mmacro

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Gear

  • Main Canopy Size
    190
  • Reserve Canopy Size
    176
  • AAD
    Cypres 2

Jump Profile

  • Home DZ
    Skydive El Paso
  • License
    B
  • Licensing Organization
    USPA
  • Number of Jumps
    107
  • Years in Sport
    6
  • First Choice Discipline
    Formation Skydiving
  • Second Choice Discipline
    Freefall Photography
  1. Their Facebook page says it is due to operational requirements. I'm upset. I already had PTDY orders and a room reserved. I was looking forward to the weekend. They said maybe spring 2011 they will do something. Here's to keeping fingers crossed.
  2. Wow.. talk about in-depth. As a professional photographer I fully understand the polarized filter analogy. Thanks for the input.
  3. My experience is with HAM radio transceivers. I figured that since you can affix an external antenna to a car and plug a GPS into it (or sat radio for that fact) there could be a way to do this with an antenna for a hand-held GPS. I admit you sound much more educated than I on the matter. I was just curious. Could you explain more?
  4. I was also thinking the longer antenna would pick up the signal in thin-skinned aircraft better than the loaded antennas in the GPS housing. When they are short and wound they are less sensitive; hence the idea of adding the longwire antenna in a suit's seam.
  5. Has anyone thought of threading a thin copper braid through a seam in their jumpsuit and soldering a connector on it to plug it into a larger GPS unit (like a Garmin Vista). I'm thinking something along the seam in the sleeve with the connector right at the inside chest pocket. The long-wire antenna should provide better reception in general and solve the location problem of the GPS since the antenna is in you sleeve.
  6. I can relate to the guy. I live 2 hours from any DZ. When I was new to the sport I would hope that I could ask a question here and get some informative feedback. Of course a person has to be able to filter out the nonsense. Hopefully most jumpers are offering what they think is good advice; even if it is misguided.
  7. Would not the best answer have been: Maybe or sometimes. It all depends on your equimpent. There are a lot of different systems and the best we can say is ask your instructor. But in the meantime you can start reading the SIM about malfunctions and procedures. It will expalin a lot.
  8. It also has to do with DZ location. I used to jum in El Paso, TX and they got strong Dust Devils in the afternoon. They can collapse just about anything. It also has to do with flying styles. The more aggressive you fly your canopy the more likey it is to fold. In the end it is a factor of weather, pilot activity and parachute type/design.
  9. Again... Skydiver not Doctor. My Mom... Heart stops; gets device to keep it in rhythm.
  10. Hey, I'm a skydiver... not a doctor. Really. My mother's heart stopped when I was in H.S. and she has had a defib since then (since about 1988), what I know is her heart gets of of rhythm and the device puts it back into rhythm - PCVs or PVCs. I know pre-vascular constrictions. Now that you have chided me I remember the correct wording. I just could not remember if it was that or pre-cardiovascular constrictions. I'm hoping you mean PVC's, otherwise she might need a new device :p~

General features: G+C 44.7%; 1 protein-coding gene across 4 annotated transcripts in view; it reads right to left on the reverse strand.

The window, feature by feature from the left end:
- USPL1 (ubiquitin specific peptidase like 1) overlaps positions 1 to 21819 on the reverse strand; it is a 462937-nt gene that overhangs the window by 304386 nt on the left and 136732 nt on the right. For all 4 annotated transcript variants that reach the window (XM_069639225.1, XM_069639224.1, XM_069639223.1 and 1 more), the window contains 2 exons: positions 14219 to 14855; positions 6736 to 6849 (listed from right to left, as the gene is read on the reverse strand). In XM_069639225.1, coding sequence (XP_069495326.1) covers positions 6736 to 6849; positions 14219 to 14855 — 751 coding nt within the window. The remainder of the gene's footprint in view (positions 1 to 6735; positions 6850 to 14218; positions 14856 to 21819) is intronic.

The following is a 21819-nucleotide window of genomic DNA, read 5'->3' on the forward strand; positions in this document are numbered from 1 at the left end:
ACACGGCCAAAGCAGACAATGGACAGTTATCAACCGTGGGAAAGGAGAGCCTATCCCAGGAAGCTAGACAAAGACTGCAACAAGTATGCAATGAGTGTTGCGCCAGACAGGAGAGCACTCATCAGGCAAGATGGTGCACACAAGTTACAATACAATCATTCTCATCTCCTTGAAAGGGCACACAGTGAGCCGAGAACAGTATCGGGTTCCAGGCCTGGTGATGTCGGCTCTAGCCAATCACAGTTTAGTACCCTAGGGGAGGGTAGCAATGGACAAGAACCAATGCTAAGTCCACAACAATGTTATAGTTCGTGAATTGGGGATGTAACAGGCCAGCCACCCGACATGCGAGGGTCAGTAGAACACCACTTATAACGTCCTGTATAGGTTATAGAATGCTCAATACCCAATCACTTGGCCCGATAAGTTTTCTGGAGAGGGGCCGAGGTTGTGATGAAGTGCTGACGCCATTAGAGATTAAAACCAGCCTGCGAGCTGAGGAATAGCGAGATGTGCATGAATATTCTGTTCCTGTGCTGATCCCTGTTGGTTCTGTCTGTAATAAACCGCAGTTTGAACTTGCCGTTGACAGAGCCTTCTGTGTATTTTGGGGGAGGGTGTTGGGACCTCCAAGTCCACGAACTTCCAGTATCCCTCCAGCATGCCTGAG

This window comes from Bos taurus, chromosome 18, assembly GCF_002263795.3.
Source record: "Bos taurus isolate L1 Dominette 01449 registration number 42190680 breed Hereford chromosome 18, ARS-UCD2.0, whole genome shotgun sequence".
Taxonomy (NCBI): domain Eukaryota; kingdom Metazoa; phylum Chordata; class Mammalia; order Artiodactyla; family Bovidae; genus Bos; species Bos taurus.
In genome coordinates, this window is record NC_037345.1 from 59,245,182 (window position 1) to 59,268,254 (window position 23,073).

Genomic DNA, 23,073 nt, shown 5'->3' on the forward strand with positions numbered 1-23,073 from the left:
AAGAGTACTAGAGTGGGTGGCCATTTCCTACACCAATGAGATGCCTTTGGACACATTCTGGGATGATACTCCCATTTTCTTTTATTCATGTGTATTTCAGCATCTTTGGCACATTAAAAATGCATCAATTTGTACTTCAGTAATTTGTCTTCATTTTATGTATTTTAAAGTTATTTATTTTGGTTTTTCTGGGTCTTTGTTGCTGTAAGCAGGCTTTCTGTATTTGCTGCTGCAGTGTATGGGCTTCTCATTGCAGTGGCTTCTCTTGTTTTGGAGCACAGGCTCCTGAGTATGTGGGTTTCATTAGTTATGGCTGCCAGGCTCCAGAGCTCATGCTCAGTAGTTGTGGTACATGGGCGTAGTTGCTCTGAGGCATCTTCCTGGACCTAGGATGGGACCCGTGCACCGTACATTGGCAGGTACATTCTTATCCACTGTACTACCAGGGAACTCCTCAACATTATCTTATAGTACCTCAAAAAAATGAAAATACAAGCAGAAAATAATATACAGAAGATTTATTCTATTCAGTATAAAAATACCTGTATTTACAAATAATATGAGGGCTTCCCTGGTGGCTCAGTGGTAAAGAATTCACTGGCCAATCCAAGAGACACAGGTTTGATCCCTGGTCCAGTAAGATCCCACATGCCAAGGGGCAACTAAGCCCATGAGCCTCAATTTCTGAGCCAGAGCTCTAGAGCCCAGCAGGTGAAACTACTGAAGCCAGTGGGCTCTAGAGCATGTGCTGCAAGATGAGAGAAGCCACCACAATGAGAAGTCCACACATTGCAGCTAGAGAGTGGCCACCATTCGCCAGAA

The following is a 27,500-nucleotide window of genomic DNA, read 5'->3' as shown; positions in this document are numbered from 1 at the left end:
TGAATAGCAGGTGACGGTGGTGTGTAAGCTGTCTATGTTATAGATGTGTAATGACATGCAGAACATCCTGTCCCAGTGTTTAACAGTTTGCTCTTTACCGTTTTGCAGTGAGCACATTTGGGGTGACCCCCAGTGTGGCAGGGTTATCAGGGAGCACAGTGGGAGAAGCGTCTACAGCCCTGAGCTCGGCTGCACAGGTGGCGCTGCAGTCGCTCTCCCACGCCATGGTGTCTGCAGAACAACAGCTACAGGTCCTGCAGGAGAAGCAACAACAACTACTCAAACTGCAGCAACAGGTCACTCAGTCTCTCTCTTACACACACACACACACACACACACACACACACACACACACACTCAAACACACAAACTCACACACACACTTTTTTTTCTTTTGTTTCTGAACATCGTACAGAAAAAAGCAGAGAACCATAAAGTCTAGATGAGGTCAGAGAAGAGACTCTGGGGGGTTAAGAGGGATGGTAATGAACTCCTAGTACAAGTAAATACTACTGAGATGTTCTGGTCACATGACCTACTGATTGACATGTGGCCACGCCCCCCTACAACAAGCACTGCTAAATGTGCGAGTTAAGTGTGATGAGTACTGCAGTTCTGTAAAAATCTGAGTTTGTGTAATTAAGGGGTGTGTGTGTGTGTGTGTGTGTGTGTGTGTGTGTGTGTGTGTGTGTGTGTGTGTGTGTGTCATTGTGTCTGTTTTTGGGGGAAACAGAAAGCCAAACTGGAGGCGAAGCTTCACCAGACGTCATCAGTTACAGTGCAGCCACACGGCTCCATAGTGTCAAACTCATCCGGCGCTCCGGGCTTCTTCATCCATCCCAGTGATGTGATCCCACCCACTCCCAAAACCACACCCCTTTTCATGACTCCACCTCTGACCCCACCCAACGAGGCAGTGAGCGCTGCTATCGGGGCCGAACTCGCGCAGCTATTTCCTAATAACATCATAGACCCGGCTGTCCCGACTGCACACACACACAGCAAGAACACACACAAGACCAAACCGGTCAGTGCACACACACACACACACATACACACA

11. Make sure you talk with your doctor about the settings. My mom has one and the Dr had it set way low. My mom kept getting the crap knocked out of her by the device. The Dr finally admitted that he saw mostly 55+ old men that sat on the sofa and drank beer - never got their heart rate up or did any kind of exercise. My mom walks a lot on the beach and the normal heart patterns were being mistaken by the defib as PCVs and hit her with the juice. Sometimes she got it more than once in an event. In the end the Dr upped the tolerance for it to deem an emergency.
  12. Velocityphoto... Obviously you did not read my posts. Go back, read them and then post a reply. Do I jump a camera? You tell me. I said if I did or didn't earlier in the thread. I also stated my view on jumping a camera.
  13. Wow... So how do you really feel about the topic?
  14. Correct me if I'm wrong, but as Douglas Spotted Eagle pointed out, camera flying is written as a recommendation in the SIM not a basic safety requirement. A jumper can wear a camera when he wants to. There are some very valid points and reasoning made by jumpers; especially Johnny Markovich’s. But in the end it is up to the DZO to approve a jumper wearing a camera helmet – regardless of 100 jumps or 1,000 jumps. And as jumpers we all have the option of getting off a load that has a jumper we feel is unsafe. Are there naturals out there that could jump a camera with sub-200 logbooks: probably. Does everyone think they are in that category: probably more intermediate jumpers than we wish over estimate their skills. Like it or not there are jumpers exceeding skills every day. Look at the causes of injury/deaths at DZs. The large portion of them is jumper error under an open canopy (hook-turns and downsizing). I wish I could jump a camera now; I’m just a little over 100 jumps. And not long ago I seriously thought about asking if I could. But the arguments to wait make sense. As a photographer and journalist the temptation is always there.
  15. How will you activate something that is inside your jumpsuit? It could be manually activated by unzipping a jumpsuit before you get close to the water and having it ready. It also has an automatic feature that if the device is sumberged in water it sets of the CO2 cartridges. I was just thinking that having it under claoting would protect it more. But the new version of the military wings looks pretty solid. And not much more expensive.